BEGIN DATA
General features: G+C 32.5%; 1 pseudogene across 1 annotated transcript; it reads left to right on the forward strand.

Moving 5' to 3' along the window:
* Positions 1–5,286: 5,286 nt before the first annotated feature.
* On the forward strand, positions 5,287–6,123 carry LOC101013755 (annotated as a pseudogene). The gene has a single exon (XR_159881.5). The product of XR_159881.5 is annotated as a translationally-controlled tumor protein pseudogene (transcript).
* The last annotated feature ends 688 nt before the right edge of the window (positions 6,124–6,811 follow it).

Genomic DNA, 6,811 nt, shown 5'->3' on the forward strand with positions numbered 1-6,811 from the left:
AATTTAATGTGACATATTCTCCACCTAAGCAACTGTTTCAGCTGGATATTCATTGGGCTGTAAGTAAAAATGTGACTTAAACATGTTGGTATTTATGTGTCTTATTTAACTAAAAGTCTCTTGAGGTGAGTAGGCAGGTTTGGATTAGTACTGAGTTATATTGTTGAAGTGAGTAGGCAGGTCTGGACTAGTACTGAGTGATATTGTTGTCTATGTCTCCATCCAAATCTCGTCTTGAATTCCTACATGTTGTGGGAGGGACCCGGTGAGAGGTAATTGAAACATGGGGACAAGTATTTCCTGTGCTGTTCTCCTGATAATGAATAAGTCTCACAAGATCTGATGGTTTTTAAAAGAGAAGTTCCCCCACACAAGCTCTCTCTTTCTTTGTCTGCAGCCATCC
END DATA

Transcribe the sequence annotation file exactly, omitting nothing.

General features: G+C 32.5%; 1 pseudogene across 1 annotated transcript; it reads left to right on the forward strand.

Moving 5' to 3' along the window:
* Positions 1–5,286: 5,286 nt before the first annotated feature.
* On the forward strand, positions 5,287–6,123 carry LOC101013755 (annotated as a pseudogene). The gene has a single exon (XR_159881.5). The product of XR_159881.5 is annotated as a translationally-controlled tumor protein pseudogene (transcript).
* The last annotated feature ends 688 nt before the right edge of the window (positions 6,124–6,811 follow it).

Genomic DNA, 6,811 nt, shown 5'->3' on the forward strand with positions numbered 1-6,811 from the left:
AATTTAATGTGACATATTCTCCACCTAAGCAACTGTTTCAGCTGGATATTCATTGGGCTGTAAGTAAAAATGTGACTTAAACATGTTGGTATTTATGTGTCTTATTTAACTAAAAGTCTCTTGAGGTGAGTAGGCAGGTTTGGATTAGTACTGAGTTATATTGTTGAAGTGAGTAGGCAGGTCTGGACTAGTACTGAGTGATATTGTTGTCTATGTCTCCATCCAAATCTCGTCTTGAATTCCTACATGTTGTGGGAGGGACCCGGTGAGAGGTAATTGAAACATGGGGACAAGTATTTCCTGTGCTGTTCTCCTGATAATGAATAAGTCTCACAAGATCTGATGGTTTTTAAAAGAGAAGTTCCCCCACACAAGCTCTCTCTTTCTTTGTCTGCAGCCATCC